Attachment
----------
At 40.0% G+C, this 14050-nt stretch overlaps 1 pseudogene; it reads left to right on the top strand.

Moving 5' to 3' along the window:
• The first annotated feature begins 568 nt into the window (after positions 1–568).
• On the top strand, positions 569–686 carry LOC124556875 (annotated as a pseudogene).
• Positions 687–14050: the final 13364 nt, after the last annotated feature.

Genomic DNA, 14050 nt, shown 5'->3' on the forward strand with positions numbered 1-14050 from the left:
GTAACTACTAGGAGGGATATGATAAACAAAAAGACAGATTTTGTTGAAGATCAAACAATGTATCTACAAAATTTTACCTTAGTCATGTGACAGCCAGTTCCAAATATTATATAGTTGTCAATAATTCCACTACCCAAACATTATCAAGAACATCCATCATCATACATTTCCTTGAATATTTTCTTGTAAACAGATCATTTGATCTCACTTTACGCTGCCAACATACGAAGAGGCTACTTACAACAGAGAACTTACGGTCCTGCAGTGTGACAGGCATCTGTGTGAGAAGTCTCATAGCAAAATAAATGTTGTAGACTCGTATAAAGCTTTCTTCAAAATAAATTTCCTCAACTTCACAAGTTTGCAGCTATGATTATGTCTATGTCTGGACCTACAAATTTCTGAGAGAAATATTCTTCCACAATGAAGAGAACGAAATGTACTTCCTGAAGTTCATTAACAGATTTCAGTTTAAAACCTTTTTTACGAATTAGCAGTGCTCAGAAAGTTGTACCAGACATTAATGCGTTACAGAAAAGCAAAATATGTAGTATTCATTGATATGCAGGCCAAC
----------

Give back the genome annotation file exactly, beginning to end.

At 40.0% G+C, this 14050-nt stretch overlaps 1 pseudogene; it reads left to right on the top strand.

Moving 5' to 3' along the window:
• The first annotated feature begins 568 nt into the window (after positions 1–568).
• On the top strand, positions 569–686 carry LOC124556875 (annotated as a pseudogene).
• Positions 687–14050: the final 13364 nt, after the last annotated feature.

Genomic DNA, 14050 nt, shown 5'->3' on the forward strand with positions numbered 1-14050 from the left:
GTAACTACTAGGAGGGATATGATAAACAAAAAGACAGATTTTGTTGAAGATCAAACAATGTATCTACAAAATTTTACCTTAGTCATGTGACAGCCAGTTCCAAATATTATATAGTTGTCAATAATTCCACTACCCAAACATTATCAAGAACATCCATCATCATACATTTCCTTGAATATTTTCTTGTAAACAGATCATTTGATCTCACTTTACGCTGCCAACATACGAAGAGGCTACTTACAACAGAGAACTTACGGTCCTGCAGTGTGACAGGCATCTGTGTGAGAAGTCTCATAGCAAAATAAATGTTGTAGACTCGTATAAAGCTTTCTTCAAAATAAATTTCCTCAACTTCACAAGTTTGCAGCTATGATTATGTCTATGTCTGGACCTACAAATTTCTGAGAGAAATATTCTTCCACAATGAAGAGAACGAAATGTACTTCCTGAAGTTCATTAACAGATTTCAGTTTAAAACCTTTTTTACGAATTAGCAGTGCTCAGAAAGTTGTACCAGACATTAATGCGTTACAGAAAAGCAAAATATGTAGTATTCATTGATATGCAGGCCAAC